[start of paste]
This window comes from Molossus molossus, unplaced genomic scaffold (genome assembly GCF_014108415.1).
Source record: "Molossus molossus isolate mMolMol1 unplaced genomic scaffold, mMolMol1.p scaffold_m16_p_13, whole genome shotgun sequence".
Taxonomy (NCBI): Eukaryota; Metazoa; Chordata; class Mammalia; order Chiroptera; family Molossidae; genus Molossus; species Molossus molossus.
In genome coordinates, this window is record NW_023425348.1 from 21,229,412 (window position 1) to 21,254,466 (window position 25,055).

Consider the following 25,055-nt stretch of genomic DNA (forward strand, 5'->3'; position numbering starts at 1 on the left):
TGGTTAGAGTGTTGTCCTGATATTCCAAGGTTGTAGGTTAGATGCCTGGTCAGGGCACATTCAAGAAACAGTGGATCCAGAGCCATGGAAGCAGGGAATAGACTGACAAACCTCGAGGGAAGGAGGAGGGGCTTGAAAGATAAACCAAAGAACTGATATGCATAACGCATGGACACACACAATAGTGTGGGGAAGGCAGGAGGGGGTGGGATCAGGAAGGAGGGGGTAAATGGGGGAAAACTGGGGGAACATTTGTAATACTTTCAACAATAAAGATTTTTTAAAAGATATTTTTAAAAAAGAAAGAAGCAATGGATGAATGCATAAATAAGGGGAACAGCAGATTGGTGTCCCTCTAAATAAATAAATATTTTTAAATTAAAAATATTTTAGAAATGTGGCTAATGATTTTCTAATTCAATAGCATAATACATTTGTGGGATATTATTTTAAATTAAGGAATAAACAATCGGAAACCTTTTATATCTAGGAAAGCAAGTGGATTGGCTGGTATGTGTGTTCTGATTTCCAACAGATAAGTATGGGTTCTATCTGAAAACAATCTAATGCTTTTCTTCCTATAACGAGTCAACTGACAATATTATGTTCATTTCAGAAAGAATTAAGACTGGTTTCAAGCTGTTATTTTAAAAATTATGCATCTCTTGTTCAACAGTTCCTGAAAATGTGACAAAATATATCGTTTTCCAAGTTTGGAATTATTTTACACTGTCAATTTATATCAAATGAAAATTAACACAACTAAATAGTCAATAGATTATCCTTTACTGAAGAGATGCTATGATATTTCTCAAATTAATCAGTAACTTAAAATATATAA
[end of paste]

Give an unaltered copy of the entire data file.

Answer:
This window comes from Molossus molossus, unplaced genomic scaffold (genome assembly GCF_014108415.1).
Source record: "Molossus molossus isolate mMolMol1 unplaced genomic scaffold, mMolMol1.p scaffold_m16_p_13, whole genome shotgun sequence".
Taxonomy (NCBI): Eukaryota; Metazoa; Chordata; class Mammalia; order Chiroptera; family Molossidae; genus Molossus; species Molossus molossus.
In genome coordinates, this window is record NW_023425348.1 from 21,229,412 (window position 1) to 21,254,466 (window position 25,055).

Consider the following 25,055-nt stretch of genomic DNA (forward strand, 5'->3'; position numbering starts at 1 on the left):
TGGTTAGAGTGTTGTCCTGATATTCCAAGGTTGTAGGTTAGATGCCTGGTCAGGGCACATTCAAGAAACAGTGGATCCAGAGCCATGGAAGCAGGGAATAGACTGACAAACCTCGAGGGAAGGAGGAGGGGCTTGAAAGATAAACCAAAGAACTGATATGCATAACGCATGGACACACACAATAGTGTGGGGAAGGCAGGAGGGGGTGGGATCAGGAAGGAGGGGGTAAATGGGGGAAAACTGGGGGAACATTTGTAATACTTTCAACAATAAAGATTTTTTAAAAGATATTTTTAAAAAAGAAAGAAGCAATGGATGAATGCATAAATAAGGGGAACAGCAGATTGGTGTCCCTCTAAATAAATAAATATTTTTAAATTAAAAATATTTTAGAAATGTGGCTAATGATTTTCTAATTCAATAGCATAATACATTTGTGGGATATTATTTTAAATTAAGGAATAAACAATCGGAAACCTTTTATATCTAGGAAAGCAAGTGGATTGGCTGGTATGTGTGTTCTGATTTCCAACAGATAAGTATGGGTTCTATCTGAAAACAATCTAATGCTTTTCTTCCTATAACGAGTCAACTGACAATATTATGTTCATTTCAGAAAGAATTAAGACTGGTTTCAAGCTGTTATTTTAAAAATTATGCATCTCTTGTTCAACAGTTCCTGAAAATGTGACAAAATATATCGTTTTCCAAGTTTGGAATTATTTTACACTGTCAATTTATATCAAATGAAAATTAACACAACTAAATAGTCAATAGATTATCCTTTACTGAAGAGATGCTATGATATTTCTCAAATTAATCAGTAACTTAAAATATATAA